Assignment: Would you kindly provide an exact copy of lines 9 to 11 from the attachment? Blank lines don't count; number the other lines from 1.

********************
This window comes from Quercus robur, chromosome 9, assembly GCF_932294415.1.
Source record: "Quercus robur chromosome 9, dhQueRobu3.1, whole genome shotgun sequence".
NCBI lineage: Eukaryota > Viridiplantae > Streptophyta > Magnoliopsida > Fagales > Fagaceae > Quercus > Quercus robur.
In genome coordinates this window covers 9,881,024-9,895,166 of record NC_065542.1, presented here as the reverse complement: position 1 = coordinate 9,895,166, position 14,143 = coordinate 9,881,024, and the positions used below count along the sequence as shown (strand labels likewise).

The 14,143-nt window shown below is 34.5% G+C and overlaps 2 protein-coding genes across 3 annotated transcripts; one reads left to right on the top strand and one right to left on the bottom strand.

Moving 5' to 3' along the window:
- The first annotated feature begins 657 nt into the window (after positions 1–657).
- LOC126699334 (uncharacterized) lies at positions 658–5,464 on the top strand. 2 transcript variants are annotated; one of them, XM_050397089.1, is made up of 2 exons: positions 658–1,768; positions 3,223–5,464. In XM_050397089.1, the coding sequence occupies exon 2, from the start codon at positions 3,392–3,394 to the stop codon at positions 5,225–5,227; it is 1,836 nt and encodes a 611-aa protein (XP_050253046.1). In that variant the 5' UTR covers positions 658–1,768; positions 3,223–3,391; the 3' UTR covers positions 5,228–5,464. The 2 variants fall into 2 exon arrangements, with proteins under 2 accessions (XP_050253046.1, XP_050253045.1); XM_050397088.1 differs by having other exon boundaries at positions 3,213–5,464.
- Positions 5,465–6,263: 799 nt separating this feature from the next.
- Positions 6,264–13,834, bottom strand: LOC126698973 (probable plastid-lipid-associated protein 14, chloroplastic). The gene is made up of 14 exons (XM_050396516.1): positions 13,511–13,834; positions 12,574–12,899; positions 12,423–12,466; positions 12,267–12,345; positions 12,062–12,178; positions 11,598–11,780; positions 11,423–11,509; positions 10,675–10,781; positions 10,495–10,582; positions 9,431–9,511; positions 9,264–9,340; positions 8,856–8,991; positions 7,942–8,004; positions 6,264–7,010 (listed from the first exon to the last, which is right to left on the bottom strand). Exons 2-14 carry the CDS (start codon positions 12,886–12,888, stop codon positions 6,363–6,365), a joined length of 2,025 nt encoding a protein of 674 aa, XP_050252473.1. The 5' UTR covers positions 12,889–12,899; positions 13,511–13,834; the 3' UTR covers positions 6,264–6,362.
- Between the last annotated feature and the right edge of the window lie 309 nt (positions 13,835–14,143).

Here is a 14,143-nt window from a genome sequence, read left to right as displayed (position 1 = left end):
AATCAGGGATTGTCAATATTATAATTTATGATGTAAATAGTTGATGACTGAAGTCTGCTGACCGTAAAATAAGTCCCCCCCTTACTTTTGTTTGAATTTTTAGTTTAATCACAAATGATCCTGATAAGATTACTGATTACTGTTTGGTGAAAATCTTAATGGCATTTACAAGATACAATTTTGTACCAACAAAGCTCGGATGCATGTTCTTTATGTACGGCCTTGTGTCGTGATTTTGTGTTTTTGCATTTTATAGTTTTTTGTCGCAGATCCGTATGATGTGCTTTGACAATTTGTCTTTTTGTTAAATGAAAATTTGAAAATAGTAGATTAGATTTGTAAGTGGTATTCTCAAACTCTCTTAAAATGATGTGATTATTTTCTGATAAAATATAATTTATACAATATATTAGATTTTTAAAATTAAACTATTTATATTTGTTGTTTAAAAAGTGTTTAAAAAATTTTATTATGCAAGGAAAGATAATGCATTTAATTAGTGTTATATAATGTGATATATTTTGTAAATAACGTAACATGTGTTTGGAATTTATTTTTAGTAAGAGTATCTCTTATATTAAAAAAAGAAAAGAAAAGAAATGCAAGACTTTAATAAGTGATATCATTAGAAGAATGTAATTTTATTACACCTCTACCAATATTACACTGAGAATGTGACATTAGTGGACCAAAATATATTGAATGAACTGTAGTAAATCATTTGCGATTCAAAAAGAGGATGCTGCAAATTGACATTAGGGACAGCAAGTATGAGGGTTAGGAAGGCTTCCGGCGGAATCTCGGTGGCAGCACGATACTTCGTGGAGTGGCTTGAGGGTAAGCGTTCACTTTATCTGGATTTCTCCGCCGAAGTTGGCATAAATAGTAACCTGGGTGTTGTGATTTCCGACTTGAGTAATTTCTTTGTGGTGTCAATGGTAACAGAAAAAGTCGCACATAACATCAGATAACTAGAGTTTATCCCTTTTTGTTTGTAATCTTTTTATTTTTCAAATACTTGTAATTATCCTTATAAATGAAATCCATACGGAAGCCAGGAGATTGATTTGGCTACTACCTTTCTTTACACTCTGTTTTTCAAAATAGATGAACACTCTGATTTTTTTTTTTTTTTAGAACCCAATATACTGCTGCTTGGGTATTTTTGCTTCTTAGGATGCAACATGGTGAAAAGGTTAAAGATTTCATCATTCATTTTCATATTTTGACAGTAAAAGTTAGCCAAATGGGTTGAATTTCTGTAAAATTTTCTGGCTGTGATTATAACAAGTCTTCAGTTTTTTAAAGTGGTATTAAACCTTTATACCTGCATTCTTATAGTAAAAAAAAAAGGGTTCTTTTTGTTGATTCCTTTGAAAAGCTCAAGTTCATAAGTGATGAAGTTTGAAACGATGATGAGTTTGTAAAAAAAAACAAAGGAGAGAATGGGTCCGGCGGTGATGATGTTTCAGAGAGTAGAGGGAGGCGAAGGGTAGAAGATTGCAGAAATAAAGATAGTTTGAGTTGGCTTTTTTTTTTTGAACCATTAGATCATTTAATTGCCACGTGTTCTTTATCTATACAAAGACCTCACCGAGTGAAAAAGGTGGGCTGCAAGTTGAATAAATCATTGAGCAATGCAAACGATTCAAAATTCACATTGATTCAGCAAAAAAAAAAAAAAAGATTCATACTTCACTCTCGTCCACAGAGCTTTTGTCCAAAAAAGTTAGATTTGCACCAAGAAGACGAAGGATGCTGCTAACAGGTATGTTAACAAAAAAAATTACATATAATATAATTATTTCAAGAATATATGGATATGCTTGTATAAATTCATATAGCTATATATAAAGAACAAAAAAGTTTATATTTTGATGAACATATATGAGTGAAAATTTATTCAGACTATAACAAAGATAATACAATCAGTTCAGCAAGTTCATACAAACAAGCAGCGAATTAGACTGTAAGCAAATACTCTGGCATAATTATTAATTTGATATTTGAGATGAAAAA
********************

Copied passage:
- Positions 5,465–6,263: 799 nt separating this feature from the next.
- Positions 6,264–13,834, bottom strand: LOC126698973 (probable plastid-lipid-associated protein 14, chloroplastic). The gene is made up of 14 exons (XM_050396516.1): positions 13,511–13,834; positions 12,574–12,899; positions 12,423–12,466; positions 12,267–12,345; positions 12,062–12,178; positions 11,598–11,780; positions 11,423–11,509; positions 10,675–10,781; positions 10,495–10,582; positions 9,431–9,511; positions 9,264–9,340; positions 8,856–8,991; positions 7,942–8,004; positions 6,264–7,010 (listed from the first exon to the last, which is right to left on the bottom strand). Exons 2-14 carry the CDS (start codon positions 12,886–12,888, stop codon positions 6,363–6,365), a joined length of 2,025 nt encoding a protein of 674 aa, XP_050252473.1. The 5' UTR covers positions 12,889–12,899; positions 13,511–13,834; the 3' UTR covers positions 6,264–6,362.
- Between the last annotated feature and the right edge of the window lie 309 nt (positions 13,835–14,143).